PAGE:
I know what it’s like to start a new job and already be thinking “my new job feels wrong.” In my own career, I had that happen MANY times. In some cases, the problem is simply that it’s all new, and not necessarily wrong for you. Often you just need to give a new job time.
But that’s not always the case. Sometimes you’ve landed in a bad job and need to start thinking about an exit plan, just in case. And if you do decide to hang in with the new job, how long do you wait to find out if there’s any hope? And what should you do in the meantime?
How’s a new quilt like a new job?
You may be wondering what a quilt could possibly have in common with reasons to give a new job time. Well, the quilt looked really good online. And it seemed to meet all my basic requirements.
But when I got to experience it in person, I was really disappointed. It just didn’t live up to my expectations. And the colors that seemed so right at a distance, were way too boring up close. In fact, I was ready to send it back.
But then I remembered that, while the mind is a flexible thing, sometimes it needs time to adjust to change. And time to get used to a new way of looking at things. It took me about a week (jobs take longer), but as each day went on, I liked my new quilt more and more. And now, I actually like it a lot!
While you give a new job time…
Whatever the job, it’s important to do your best to make things as good as you can for yourself. Learn new skills if needed. Connect to people. Be supportive of others. After getting familiar with the place, find ways take on things you especially enjoy in addition to your regular assigned tasks.
Here are a few more articles with tips that can help you give a new job time. Even if they don’t address your exact situation, each one may offer a clue. Why not use some of your waiting time to browse them — and see what creative solutions you can come up with for yourself!
“Even if your boss and coworkers love you, most of the time they aren’t thinking about how to change things to make them suit your special needs. Your number one ally in your new quest to improve your work life is always yourself.”
“When it comes to success, so much of it is about attitude. If you have a huge list of things wrong with the job, ask yourself how many of them you’ve tried to make better. And just how important each one really is. Also ask yourself if you are focusing on only the problems and ignoring the good things. A poor attitude on your part can make any job feel like the wrong one.”
“Whatever it is, the problem occurs if we start to view the job ONLY with that close-up zoom lens we spoke of earlier. And we start to only see the parts. We forget to zoom out and see the whole picture. So while we obsess about the parts that aren’t working, we forget about the good stuff. And we also miss chances to get involved in things that we would enjoy.”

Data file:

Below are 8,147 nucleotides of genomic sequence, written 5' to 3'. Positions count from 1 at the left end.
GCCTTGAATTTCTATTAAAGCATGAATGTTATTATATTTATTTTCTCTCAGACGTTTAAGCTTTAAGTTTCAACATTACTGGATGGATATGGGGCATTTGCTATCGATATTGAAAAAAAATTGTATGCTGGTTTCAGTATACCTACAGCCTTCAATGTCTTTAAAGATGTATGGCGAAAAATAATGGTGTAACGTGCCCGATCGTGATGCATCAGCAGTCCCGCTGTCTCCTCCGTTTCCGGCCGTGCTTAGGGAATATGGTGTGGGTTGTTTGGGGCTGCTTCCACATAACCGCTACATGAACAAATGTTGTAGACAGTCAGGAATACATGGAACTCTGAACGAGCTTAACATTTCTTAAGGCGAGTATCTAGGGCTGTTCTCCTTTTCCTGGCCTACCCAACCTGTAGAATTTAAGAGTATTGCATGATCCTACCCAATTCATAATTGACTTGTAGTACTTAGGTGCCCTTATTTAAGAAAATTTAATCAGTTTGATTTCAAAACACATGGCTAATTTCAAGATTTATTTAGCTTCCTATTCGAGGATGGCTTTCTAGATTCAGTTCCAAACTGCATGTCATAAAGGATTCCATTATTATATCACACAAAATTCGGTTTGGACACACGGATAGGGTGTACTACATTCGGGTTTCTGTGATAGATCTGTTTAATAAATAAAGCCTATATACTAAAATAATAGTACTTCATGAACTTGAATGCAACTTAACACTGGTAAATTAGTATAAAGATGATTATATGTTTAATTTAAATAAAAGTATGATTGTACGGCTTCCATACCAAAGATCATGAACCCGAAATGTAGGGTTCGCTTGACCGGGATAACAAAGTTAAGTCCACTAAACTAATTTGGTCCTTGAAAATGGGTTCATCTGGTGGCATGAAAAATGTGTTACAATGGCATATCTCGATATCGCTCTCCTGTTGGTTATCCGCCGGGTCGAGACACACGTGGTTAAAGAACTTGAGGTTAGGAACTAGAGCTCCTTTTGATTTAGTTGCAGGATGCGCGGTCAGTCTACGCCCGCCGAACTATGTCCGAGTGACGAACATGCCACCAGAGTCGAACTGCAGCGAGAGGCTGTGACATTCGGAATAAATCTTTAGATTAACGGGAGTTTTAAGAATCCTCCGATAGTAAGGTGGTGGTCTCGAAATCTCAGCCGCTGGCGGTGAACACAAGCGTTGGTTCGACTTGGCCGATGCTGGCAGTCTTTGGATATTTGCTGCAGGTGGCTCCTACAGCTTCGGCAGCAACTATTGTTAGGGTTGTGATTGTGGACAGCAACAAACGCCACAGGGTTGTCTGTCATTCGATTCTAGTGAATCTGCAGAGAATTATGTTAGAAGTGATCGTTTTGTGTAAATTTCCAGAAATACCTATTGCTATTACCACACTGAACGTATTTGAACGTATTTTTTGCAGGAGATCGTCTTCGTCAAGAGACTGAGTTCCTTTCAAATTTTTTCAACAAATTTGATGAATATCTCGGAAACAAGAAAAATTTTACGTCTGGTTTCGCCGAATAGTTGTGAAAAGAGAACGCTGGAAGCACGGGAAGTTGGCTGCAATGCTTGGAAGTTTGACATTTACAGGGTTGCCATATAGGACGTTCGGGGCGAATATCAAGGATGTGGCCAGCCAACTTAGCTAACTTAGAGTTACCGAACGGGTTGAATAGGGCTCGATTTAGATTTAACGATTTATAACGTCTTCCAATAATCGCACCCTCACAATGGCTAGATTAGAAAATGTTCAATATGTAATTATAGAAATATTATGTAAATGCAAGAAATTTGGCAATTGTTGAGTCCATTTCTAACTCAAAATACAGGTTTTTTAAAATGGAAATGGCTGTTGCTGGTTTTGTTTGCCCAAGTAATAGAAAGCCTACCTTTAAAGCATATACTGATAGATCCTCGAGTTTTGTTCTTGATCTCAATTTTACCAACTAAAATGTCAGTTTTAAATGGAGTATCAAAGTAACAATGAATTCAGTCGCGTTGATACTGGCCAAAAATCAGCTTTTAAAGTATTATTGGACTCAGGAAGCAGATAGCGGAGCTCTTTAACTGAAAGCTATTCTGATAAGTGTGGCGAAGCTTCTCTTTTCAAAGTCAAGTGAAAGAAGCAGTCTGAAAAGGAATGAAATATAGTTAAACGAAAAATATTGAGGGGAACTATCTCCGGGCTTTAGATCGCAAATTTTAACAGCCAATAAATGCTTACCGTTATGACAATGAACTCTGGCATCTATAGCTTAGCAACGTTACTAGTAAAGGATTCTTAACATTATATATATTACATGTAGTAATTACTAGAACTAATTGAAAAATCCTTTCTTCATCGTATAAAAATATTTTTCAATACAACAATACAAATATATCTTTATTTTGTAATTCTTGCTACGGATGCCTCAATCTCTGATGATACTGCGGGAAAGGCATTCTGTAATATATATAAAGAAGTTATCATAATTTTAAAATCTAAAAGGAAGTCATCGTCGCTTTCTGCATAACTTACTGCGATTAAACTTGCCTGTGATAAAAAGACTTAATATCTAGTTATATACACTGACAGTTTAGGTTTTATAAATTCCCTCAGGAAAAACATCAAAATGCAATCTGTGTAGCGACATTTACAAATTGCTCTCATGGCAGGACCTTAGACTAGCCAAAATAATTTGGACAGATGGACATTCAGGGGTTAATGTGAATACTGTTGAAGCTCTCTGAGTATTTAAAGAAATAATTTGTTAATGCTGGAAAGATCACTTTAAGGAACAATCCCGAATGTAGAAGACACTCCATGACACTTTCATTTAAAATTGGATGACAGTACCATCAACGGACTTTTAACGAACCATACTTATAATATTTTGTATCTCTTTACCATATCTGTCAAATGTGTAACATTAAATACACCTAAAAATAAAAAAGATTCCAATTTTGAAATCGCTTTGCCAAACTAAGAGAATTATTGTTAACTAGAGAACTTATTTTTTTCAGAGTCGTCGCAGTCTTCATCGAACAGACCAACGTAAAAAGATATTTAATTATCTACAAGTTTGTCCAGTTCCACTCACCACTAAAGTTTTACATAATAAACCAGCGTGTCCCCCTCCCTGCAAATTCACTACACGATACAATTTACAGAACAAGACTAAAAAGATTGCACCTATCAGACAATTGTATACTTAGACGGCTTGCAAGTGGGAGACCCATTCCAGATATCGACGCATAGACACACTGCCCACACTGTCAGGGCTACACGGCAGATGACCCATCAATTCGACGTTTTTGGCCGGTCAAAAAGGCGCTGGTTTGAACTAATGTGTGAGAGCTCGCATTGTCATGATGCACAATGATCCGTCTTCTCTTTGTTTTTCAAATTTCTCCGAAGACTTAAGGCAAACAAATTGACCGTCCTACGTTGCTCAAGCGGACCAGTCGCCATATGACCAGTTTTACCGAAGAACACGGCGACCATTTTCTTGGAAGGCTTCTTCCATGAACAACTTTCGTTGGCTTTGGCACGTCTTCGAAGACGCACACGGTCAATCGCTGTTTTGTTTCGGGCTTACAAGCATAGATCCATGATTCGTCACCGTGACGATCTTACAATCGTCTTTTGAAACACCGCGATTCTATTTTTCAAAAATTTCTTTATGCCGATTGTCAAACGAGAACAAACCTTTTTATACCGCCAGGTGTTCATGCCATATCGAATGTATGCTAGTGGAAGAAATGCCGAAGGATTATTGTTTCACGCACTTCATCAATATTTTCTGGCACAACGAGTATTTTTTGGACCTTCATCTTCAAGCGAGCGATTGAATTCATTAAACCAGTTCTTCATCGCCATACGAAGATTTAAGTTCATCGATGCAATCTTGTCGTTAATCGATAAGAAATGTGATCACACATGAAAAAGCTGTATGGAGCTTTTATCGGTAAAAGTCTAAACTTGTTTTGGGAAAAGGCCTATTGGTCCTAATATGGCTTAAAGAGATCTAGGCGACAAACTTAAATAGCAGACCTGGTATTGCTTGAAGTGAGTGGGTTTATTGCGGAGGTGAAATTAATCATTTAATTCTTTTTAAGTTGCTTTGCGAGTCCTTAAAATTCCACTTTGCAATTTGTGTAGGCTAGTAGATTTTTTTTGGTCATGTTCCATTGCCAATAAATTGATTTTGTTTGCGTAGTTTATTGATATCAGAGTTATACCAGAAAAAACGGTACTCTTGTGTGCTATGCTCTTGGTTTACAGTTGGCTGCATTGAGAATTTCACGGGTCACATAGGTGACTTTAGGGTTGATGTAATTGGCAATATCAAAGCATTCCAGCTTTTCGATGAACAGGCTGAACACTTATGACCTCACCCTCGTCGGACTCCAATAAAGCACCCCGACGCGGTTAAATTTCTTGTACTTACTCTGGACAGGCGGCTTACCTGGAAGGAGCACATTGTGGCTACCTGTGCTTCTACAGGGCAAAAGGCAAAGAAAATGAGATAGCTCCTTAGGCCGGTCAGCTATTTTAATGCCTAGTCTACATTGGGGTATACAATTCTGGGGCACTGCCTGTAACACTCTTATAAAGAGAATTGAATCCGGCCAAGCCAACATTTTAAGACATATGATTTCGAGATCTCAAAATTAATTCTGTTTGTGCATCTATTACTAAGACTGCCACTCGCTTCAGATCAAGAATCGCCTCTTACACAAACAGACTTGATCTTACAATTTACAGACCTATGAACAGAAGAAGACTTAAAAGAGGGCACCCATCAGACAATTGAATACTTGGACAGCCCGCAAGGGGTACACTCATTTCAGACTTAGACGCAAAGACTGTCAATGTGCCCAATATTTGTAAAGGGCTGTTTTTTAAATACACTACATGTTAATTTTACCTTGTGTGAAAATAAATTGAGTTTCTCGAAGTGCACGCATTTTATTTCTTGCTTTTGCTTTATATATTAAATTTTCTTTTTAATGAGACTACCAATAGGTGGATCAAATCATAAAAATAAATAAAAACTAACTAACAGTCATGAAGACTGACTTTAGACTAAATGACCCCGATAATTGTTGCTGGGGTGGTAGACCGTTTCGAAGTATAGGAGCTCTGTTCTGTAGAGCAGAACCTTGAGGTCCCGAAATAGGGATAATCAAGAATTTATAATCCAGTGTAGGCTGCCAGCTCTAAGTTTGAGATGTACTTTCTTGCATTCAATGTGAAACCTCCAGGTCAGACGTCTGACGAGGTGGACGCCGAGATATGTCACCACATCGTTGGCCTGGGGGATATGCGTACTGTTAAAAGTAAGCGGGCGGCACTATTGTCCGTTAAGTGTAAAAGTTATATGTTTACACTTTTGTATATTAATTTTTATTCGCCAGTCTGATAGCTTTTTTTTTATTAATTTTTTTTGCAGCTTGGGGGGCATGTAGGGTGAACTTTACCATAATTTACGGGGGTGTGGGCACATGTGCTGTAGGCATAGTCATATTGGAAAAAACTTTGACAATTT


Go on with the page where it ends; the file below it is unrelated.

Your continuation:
“From Ryan’s perspective, he feels sure he is someone everyone would want to work with. He knows he’s good at what he does. But with a new perspective and clearer pair of eyes, he might realize that he has not reached out to be a team player. And his “me me me” song of Ryan has not made anyone want to add him to their chorus.”
“Stop and take a look at the whole picture. How much of your day is spent on things that are wrong, rather than ways to make them right? When people spend their workdays moaning and groaning about how unfairly they’re being treated, they waste precious time focusing only on the negative.”
“So your boss is in the driver’s seat, and you have to go along with her. But don’t forget that your side has a steering wheel, too. If you find yourself spending endless hours recounting your boss’s faults in excruciating detail, you are throwing away precious time that could be spent on making things better for yourself.”
“When things feel so wrong, we sometimes forget the value of what is actually working for us. In Tom’s case, his job gives him an amount of freedom that another job might not offer. And while Tom’s manager could have handled this differently, we sometimes have to help “manage up” to get what we need.”
“And what I eventually learned was that real power is accepting what you can’t change and working on what you CAN change. That’s the most effective way to take control of your own career. It’s not about letting your emotions lead the way, although at times that sure feels right in the moment.”
An important exception
If there is something dangerous or totally unacceptable required of you, I’m not saying you need to stay regardless of circumstance. Especially if it’s a lot more than simply the job feels wrong. Some jobs just aren’t meant to be. And no job is worth putting yourself at risk.
Of course, it’s good to be open to possibility. And it’s great to give things a chance. (At least a few months if possible.) But if you’ve walked into something truly horrible that you are sure can’t change, by all means … get yourself out of there as soon as you can.
That said, just double check to see if you can at least try it on for size first. When I was young, I left a few jobs very quickly. And, although I never look back with regret, I don’t doubt I could have made a few of them work. And gained a lot of skills, contacts, and emotional smarts in the process.